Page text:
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  #11  
Old 08-12-2011, 02:22 PM
Chuck Chuck is offline
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Quote:
Originally Posted by Ranjith View Post
Sorry for the incomplete question...

In the model assumed profit as 8% of the premium:
Though reserve margin leads to change the IRR, profit as a percentage of premium remains as 8% .
I intutively feel that it should be changed....

Please help to understand the conflict..!!
That I can answer I think. If your investment rate matches your discount rate and the total of the change in reserves always equals zero (ie all the policies are lapsed at the end of your projection), reserve levels have no effect on your profit margin. In other words the present value of your investment returns will always equal the present value of your change in reserves.

A simple example of a 3 year term (where i = investment rate and X1, X2, X3 equal the reserve):

A = X1 * i/(1+i) + X2*i/[(1+i)^2] + X3*i/[(1+i)^3]

B = X1 + (X2-X1)/(1+i) + (X3-X2)/[(1+i)^2] + -X3[(1+i)^3

A = the PV of investment income.

B = PV of change in reserves.

Do the math (and if I did the timing right) A-B = 0

Chuck
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  #12  
Old 08-12-2011, 02:57 PM
Ranjith Ranjith is offline
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Thanks...

"total of the change in reserves always equals zero (ie all the policies are lapsed at the end of your projection)"

Is that implies, for a term insurance product this is always true ?
(if investment yield equals discount rate)

How about the Endowment product?
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  #13  
Old 08-12-2011, 04:05 PM
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1. reserves before you issue the policy are zero.
2. reserves after the policy is terminated are zero.
therefore, net reserve changes over the entire policy lifetime are also zero.

For the endowment case, you need to recognize that reserves immediately return to zero when you pay the endowment.

Different patterns of reserves are possible, and they affect the TIMING of when the profit is recognized.

Even if your percentage "loading" is equal, the different levels of assumed mortality will also produce different timing of profit release. This will affect the IRR calculation.

Where are you located? I suspect it is outside North America, right?
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  #14  
Old 08-22-2011, 06:44 AM
Ranjith Ranjith is offline
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Default Extend 10 year term spead term model to endowment...

Please help, 10-year term, 1000 sum assured, spread sheet model to extend:

(1) 10-year, endowment insurance.(1000 Sum assured)
(2) Survival benefits of 300 at the end of five years and 700 at the end of 10 years.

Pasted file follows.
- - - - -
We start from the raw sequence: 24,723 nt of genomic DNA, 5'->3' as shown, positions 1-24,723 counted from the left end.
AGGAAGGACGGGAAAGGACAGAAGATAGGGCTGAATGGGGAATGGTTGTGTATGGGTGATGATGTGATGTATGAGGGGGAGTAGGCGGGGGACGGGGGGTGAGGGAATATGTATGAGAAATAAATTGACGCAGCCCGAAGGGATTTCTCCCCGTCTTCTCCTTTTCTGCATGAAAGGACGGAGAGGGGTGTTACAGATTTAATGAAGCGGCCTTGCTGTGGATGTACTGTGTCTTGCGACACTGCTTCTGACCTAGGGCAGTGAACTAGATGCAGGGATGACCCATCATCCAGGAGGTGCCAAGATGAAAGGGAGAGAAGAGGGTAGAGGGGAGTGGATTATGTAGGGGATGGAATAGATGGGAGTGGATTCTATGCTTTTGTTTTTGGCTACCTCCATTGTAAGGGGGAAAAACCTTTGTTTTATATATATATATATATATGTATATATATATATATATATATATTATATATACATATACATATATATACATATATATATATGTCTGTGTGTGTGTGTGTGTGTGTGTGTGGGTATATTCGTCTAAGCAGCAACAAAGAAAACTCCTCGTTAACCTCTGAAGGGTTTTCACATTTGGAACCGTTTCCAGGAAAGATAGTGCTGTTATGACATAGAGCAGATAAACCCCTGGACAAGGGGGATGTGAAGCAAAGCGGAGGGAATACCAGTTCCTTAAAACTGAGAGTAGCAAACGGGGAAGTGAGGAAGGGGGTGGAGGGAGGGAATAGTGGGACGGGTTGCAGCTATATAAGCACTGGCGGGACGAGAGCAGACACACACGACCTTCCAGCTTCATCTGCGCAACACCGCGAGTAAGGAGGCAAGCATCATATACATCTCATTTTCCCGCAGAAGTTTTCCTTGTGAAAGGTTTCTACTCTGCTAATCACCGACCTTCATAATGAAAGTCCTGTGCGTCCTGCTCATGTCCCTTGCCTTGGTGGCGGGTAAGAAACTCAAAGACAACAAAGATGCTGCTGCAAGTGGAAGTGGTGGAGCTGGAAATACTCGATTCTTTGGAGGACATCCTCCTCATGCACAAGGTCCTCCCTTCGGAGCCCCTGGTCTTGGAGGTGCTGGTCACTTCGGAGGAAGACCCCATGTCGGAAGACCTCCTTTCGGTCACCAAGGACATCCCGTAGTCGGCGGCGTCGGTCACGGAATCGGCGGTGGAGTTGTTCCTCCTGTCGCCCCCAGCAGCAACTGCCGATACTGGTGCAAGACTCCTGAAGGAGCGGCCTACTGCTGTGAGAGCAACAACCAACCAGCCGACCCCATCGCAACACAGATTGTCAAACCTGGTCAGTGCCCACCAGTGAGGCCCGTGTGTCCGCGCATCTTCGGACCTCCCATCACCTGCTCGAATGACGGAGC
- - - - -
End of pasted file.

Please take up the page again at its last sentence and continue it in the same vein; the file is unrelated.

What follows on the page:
(Here, I attached the Spread sheet model)
Attached Files
File Type: xls Copy of Term-2.xls (68.0 KB, 132 views)
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  #15  
Old 08-22-2011, 02:32 PM
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If this is your homework, you should be doing it yourself.

If this is REAL work, then God have mercy on your company's policyholders.
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  #16  
Old 08-23-2011, 12:29 AM
Ranjith Ranjith is offline
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Default Term Product...Extend

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Originally Posted by Hydraskull View Post
If this is your homework, you should be doing it yourself.

If this is REAL work, then God have mercy on your company's policyholders.
I try to understand my self certain product development concepts in TRadinional insurance products.....
Actually, real problem is something else....But I think by clarifying these points I can solve the orginal problem...!!
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  #17  
Old 08-23-2011, 09:13 AM
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Quote:
Originally Posted by Ranjith View Post
Please help, 10-year term, 1000 sum assured, spread sheet model to extend:

(1) 10-year, endowment insurance.(1000 Sum assured)
(2) Survival benefits of 300 at the end of five years and 700 at the end of 10 years.

(Here, I attached the Spread sheet model)
Show us what you think it ought to be and we will critique it for you.

Hint: For term, benefits are for deaths only. For endowment/partial endowment, benefits are amounts paid to those who survive to the given date. Add those together and put them in place of death benefits in the term formula.
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  #18  
Old 08-23-2011, 10:53 AM
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Those are some high IRRs. I suspect you're doing something very wrong.
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  #19  
Old 08-23-2011, 12:09 PM
Ranjith Ranjith is offline
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Default Term model...

Quote:
Originally Posted by Jack View Post
Those are some high IRRs. I suspect you're doing something very wrong.
Thanks,Yes, I noticed IRR is quite high ,
But the model seems (guess) to be correct, if there is a mistake,please help me to find out it..!!
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  #20  
Old 08-26-2011, 09:58 AM
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JMO is right - you need to reflect the survivor benefits. I believe the $300 & $700 should go in col M. Dumb question: you say the annual profit is 5%. 5% of what?
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